Without medical records, all efforts go in vain

  • Posted on: January 28, 2021

The patient was under antenatal care of a gynaecologist, for the delivery of her second child. The doctor performed an emergency C-section, and a premature baby was delivered. Three days after discharge, the patient was taken to the doctor with complains of abdominal pain and fever with rigors.

The doctor initially suspected malaria and prescribed medicines accordingly. But when patient’s condition did not show improvement, she was referred to a urologist. An abdominal sonography was performed which reported hydro ureter and hydronephrosis on right side along with narrowing of mid ureter along with lower ureter obscuring. In effect, the lower part of ureter on right side was ligated during C-section.

The urologist performed cystoscopy, percutaneous nephrostomy and retrograde pyelography. A few days later, ureteric implantation with Boari’s flap was performed. The patient underwent several other procedures for three subsequent months.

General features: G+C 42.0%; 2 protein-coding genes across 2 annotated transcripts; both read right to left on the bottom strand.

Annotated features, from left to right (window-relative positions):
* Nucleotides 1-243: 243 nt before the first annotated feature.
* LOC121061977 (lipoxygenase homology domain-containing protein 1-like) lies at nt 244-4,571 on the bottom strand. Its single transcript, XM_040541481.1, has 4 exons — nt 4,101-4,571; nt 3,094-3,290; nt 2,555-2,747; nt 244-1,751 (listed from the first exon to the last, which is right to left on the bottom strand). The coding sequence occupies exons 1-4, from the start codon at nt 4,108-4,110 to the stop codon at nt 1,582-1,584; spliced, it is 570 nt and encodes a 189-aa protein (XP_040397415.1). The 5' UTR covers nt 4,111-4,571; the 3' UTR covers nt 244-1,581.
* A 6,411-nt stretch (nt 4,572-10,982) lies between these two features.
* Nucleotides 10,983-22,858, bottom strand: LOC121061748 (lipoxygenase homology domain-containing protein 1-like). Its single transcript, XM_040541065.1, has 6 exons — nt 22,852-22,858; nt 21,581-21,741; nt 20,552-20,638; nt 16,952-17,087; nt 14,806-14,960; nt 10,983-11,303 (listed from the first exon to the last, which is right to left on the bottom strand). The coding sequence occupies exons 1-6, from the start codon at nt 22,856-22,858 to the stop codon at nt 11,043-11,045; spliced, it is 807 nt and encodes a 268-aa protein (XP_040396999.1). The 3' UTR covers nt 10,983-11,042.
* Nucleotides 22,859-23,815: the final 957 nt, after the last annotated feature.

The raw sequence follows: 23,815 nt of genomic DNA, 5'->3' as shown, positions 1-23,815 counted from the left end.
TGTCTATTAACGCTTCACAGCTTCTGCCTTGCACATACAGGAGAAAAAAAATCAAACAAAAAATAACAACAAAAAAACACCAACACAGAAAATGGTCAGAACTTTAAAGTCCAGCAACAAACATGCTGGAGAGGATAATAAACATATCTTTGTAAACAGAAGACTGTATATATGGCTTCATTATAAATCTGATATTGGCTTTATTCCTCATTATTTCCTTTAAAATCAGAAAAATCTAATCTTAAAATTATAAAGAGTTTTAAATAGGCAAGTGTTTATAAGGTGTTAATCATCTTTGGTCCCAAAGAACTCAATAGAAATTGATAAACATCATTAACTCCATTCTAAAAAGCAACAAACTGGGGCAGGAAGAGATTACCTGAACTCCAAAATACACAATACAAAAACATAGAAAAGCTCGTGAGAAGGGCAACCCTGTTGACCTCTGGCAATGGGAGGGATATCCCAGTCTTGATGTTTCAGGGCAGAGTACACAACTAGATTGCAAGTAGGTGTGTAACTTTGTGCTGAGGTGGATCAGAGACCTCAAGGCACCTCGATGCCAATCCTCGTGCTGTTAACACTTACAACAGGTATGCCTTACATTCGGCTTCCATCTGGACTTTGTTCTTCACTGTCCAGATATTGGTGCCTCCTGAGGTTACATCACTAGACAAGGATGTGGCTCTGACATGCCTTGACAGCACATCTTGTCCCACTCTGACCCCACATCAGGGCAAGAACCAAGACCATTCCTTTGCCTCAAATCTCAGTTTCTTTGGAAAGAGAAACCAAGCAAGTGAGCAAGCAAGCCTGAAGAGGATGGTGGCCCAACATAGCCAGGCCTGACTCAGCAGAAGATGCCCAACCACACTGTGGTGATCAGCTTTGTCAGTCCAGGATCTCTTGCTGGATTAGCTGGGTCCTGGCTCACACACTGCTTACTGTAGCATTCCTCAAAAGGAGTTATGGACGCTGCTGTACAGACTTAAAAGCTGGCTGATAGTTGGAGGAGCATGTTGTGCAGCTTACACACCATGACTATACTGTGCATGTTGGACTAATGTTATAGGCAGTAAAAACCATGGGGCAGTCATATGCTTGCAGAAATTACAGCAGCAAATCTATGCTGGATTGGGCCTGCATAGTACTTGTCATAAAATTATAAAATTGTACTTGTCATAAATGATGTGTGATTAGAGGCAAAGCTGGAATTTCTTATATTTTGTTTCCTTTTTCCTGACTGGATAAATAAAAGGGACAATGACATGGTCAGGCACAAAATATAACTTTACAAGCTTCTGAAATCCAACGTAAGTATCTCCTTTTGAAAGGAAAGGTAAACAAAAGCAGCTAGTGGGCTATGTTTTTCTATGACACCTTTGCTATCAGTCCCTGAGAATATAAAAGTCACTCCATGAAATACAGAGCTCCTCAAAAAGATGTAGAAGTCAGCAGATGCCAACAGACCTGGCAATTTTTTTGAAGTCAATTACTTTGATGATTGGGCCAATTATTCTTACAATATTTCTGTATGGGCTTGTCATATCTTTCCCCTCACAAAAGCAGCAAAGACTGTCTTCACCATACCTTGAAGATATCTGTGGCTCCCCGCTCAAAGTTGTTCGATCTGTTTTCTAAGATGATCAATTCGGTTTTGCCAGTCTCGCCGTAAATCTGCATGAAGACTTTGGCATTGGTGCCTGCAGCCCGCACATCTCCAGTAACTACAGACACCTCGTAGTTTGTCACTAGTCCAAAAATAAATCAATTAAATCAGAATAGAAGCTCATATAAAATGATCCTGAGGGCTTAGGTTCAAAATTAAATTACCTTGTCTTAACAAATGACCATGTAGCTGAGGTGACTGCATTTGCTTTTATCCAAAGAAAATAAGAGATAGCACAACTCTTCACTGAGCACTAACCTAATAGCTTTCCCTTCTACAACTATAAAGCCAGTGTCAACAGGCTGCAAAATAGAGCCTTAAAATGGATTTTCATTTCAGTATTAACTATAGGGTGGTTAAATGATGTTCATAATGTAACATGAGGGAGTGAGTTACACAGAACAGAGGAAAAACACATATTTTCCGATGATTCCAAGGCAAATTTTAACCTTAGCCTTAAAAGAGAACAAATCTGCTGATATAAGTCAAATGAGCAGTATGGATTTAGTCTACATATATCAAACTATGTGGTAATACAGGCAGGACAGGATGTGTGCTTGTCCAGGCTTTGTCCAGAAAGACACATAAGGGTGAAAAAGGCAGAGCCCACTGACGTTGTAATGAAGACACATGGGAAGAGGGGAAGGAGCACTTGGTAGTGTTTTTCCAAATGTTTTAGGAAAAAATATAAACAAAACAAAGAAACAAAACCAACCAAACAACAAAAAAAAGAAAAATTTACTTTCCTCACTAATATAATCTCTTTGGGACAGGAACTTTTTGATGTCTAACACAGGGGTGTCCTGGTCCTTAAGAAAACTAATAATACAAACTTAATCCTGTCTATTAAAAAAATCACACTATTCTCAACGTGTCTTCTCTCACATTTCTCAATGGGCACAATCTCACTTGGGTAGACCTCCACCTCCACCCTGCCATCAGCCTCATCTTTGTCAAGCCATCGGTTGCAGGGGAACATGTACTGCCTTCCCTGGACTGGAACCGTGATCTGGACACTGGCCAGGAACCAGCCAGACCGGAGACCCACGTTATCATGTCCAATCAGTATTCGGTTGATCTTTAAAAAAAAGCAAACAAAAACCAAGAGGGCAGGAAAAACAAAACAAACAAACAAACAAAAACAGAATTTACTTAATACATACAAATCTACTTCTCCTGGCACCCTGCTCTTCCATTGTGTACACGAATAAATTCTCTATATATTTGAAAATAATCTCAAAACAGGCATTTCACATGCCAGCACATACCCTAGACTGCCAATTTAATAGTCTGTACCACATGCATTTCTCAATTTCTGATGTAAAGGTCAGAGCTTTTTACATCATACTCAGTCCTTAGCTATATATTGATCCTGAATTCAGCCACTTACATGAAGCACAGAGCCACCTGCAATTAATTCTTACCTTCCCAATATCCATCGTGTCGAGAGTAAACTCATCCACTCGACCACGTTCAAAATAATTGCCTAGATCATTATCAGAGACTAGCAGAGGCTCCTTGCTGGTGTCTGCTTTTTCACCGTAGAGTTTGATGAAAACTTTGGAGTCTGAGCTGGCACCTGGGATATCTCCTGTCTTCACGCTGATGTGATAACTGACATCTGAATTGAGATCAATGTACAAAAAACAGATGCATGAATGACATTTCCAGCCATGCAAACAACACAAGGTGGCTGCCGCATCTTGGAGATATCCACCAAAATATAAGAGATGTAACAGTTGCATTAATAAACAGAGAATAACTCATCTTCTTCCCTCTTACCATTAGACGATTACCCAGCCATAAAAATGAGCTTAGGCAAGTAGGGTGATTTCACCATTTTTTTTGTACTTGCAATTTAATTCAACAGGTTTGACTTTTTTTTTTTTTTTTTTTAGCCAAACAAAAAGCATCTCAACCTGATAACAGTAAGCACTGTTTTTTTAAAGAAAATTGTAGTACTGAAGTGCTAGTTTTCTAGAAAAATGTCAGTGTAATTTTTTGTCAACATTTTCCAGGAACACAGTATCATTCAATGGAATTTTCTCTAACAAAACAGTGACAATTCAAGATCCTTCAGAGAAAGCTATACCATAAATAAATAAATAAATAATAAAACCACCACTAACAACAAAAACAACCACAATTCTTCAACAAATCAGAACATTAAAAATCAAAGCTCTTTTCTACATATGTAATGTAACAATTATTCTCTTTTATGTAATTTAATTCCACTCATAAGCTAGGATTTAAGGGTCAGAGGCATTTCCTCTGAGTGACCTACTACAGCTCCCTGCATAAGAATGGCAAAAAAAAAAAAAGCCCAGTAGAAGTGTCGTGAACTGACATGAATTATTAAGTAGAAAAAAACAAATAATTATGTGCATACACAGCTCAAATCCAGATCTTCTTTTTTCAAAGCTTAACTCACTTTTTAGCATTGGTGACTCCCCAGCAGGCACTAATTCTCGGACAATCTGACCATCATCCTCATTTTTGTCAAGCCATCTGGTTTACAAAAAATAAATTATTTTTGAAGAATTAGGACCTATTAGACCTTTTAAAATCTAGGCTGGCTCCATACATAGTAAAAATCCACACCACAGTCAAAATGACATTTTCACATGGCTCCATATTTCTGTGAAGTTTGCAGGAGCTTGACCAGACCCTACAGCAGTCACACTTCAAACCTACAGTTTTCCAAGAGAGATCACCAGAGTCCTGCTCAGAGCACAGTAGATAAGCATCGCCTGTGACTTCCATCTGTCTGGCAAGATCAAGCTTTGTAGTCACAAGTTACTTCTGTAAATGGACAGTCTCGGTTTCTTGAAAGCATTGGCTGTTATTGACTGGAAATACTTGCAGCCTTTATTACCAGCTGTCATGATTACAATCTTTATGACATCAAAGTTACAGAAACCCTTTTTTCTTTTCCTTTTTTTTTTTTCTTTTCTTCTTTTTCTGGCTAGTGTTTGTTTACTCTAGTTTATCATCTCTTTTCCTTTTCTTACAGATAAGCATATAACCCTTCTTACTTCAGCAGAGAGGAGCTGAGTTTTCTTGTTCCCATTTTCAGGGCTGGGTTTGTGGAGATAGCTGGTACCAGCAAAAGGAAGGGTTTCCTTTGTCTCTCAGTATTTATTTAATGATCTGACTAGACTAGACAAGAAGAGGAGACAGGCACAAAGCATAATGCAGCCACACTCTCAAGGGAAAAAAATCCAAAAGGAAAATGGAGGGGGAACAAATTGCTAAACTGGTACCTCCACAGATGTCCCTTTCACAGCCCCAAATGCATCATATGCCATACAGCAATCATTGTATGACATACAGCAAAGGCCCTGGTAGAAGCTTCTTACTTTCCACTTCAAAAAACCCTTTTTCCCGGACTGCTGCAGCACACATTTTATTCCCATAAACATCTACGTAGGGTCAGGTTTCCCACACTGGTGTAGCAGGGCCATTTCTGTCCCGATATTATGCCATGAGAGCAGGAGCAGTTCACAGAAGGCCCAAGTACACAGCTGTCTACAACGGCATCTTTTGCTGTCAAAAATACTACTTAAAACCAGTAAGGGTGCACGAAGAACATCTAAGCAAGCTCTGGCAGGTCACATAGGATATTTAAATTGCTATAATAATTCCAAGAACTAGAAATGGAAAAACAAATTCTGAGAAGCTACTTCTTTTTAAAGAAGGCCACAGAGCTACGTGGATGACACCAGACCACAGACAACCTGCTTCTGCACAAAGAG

Once she recovered, the patient sued the gynaecologist and alleged that he failed to identify and segregate the ureter by snapping technique, which was a protocol for the procedure. It was further alleged that multiple procedures were performed and prolonged treatment was needed due to urinary tract infection, which occurred due to the doctor’s negligence.

The gynaecologist refuted the allegations and stated that there was no established protocol to identify and separate ureter during C-section. The doctor further stated that the injury was perhaps caused due to altered anatomy during the first C-section. He concluded by stating that it was rare to be injured and diagnosed late in the post-operative period.

While the Commission saw merit in doctor’s defence, he was held negligent. Observing that he did not file medical records, the Commission held that there was no evidence to show that necessary care was taken while performing C-section, and also stated the following:

“Since there is no documentation of what were the circumstances that lead to ureteric injury and whether the same was informed to patient and relatives, also what steps were taken by the doctor with anticipation of complication as well as after the complication, was the same detected early with the efforts taken by him to treat the same, no record is filed”.

“Thus, the explanation that, there was altered anatomy due to previous C-section that resulted in injuring ureter and all efforts were taken by the doctor to diagnose and treat the complication is in vain”.

Both, the gynaecologist and the hospital were ordered to compensate the patient.

Source: Order pronounced by Maharashtra State Consumer Disputes Redressal Commission on 3rd September, 2020.